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Literary group interested in experimental poetry created by mathematical constraints.

“Oulipo stands for “Ouvroir de littérature potentielle”, which translates roughly as “workshop of potential literature.” It is a loose gathering of French-speaking writers and mathematicians, and seeks to create works using constrained writing techniques. It was founded in 1960 by Raymond Queneau and François Le Lionnais. Other notable members include novelists Georges Perec and Italo Calvino, and poet and mathematician Jacques Roubaud.

The group defines the term ‘littérature potentielle’ as (rough translation): “the seeking of new structures and patterns which may be used by writers in any way they enjoy.” Constraints are used as a means of triggering ideas and ispiration, most notably Perec’s “story-making machine” which he used in the construction of Life: A User’s Manual. As well as established techniques, such as lipograms (Perec’s novel A Void) and palindromes, the group devises new techniques, often based on mathematical problems such as the Knight’s Tour of the chess-board and permutations.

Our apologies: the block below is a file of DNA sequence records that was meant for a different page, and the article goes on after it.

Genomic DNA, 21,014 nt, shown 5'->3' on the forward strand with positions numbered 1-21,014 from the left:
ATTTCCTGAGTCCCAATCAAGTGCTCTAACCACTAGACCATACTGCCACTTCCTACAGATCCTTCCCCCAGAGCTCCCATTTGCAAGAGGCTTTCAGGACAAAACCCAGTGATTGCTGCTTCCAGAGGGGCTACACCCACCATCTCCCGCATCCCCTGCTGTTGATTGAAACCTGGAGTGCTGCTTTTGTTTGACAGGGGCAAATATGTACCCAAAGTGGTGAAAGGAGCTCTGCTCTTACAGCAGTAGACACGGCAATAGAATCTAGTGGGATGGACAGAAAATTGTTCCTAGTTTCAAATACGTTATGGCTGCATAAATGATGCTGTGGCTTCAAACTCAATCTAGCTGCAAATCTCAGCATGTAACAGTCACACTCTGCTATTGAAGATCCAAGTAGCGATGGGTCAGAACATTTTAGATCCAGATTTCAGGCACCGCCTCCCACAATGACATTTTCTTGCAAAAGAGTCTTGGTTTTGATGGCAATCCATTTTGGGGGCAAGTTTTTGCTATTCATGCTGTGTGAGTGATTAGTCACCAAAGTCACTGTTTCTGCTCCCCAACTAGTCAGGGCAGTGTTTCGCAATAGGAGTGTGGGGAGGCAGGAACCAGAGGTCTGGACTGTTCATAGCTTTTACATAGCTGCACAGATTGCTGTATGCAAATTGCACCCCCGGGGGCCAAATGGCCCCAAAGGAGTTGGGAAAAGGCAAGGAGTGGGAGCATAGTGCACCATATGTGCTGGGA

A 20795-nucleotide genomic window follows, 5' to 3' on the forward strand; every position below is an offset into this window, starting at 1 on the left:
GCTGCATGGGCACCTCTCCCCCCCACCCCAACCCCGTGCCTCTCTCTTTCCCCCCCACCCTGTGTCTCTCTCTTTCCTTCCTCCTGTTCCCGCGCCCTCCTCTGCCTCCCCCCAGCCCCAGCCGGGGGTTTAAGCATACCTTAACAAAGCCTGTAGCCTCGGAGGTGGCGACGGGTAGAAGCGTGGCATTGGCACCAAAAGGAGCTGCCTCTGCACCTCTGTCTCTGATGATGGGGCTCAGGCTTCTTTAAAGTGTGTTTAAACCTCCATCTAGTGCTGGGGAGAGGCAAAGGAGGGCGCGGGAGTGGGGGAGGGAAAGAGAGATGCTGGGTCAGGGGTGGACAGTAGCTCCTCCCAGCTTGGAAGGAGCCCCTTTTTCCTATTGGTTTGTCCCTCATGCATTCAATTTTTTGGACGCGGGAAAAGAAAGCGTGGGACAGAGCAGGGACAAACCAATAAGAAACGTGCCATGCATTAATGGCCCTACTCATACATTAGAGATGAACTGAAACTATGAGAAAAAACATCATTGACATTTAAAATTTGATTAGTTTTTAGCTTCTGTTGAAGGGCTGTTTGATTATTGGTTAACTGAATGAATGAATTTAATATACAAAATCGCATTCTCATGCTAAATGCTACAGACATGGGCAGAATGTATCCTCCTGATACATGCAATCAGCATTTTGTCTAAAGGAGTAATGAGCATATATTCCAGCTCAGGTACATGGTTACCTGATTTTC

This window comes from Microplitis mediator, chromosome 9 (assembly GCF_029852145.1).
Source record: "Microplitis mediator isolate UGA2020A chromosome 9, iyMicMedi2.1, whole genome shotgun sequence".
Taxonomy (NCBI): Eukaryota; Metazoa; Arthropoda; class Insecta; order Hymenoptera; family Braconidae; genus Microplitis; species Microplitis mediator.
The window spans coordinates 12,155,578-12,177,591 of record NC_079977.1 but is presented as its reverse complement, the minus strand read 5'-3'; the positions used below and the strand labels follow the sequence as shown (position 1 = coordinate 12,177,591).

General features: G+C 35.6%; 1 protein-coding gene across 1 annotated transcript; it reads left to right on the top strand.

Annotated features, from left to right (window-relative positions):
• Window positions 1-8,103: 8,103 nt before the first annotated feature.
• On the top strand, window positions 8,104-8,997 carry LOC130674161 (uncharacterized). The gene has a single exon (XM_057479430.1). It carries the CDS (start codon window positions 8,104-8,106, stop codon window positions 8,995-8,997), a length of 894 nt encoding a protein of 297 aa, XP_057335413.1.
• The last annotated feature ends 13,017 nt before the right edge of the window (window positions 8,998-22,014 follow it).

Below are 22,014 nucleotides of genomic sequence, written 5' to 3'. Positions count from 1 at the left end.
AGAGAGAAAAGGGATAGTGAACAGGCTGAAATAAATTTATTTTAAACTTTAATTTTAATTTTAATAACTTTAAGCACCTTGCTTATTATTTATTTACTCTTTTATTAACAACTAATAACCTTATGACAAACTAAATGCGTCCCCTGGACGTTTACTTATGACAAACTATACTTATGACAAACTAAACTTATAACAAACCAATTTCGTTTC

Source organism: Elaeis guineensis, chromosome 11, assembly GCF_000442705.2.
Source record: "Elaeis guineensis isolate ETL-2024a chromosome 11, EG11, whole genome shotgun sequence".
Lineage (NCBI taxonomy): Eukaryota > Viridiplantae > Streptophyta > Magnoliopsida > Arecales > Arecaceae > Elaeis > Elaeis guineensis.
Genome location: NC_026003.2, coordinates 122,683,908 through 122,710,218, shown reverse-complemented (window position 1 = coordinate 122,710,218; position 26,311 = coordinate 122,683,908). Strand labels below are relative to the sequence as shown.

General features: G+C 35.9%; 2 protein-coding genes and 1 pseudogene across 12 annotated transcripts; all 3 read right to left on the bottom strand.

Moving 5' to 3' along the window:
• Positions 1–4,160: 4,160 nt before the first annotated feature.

Oulipo was founded on November 24, 1960, as a subcommittee of the Collège de ‘Pataphysique entitled Séminaire de littérature expérimentale. However at their second meeting, this first name was withdrawn in favor of today’s Ouvroir de Littérature Potentielle, or OuLiPo, at Albert-Marie Schmidt’s suggestion. The idea, however, preceded the first meeting by roughly two months, when a small group met in September at Cerisy-la-Salle for a colloquium on Queneau’s work. During this seminar, Queneau and François Le Lionnais conceived of the society. (From the Wikipedia article about Oulipo.)

Starter Links: Oulipo | article about Oulipo (with links to poems) | wikipedia article

  tl, 04.23.06

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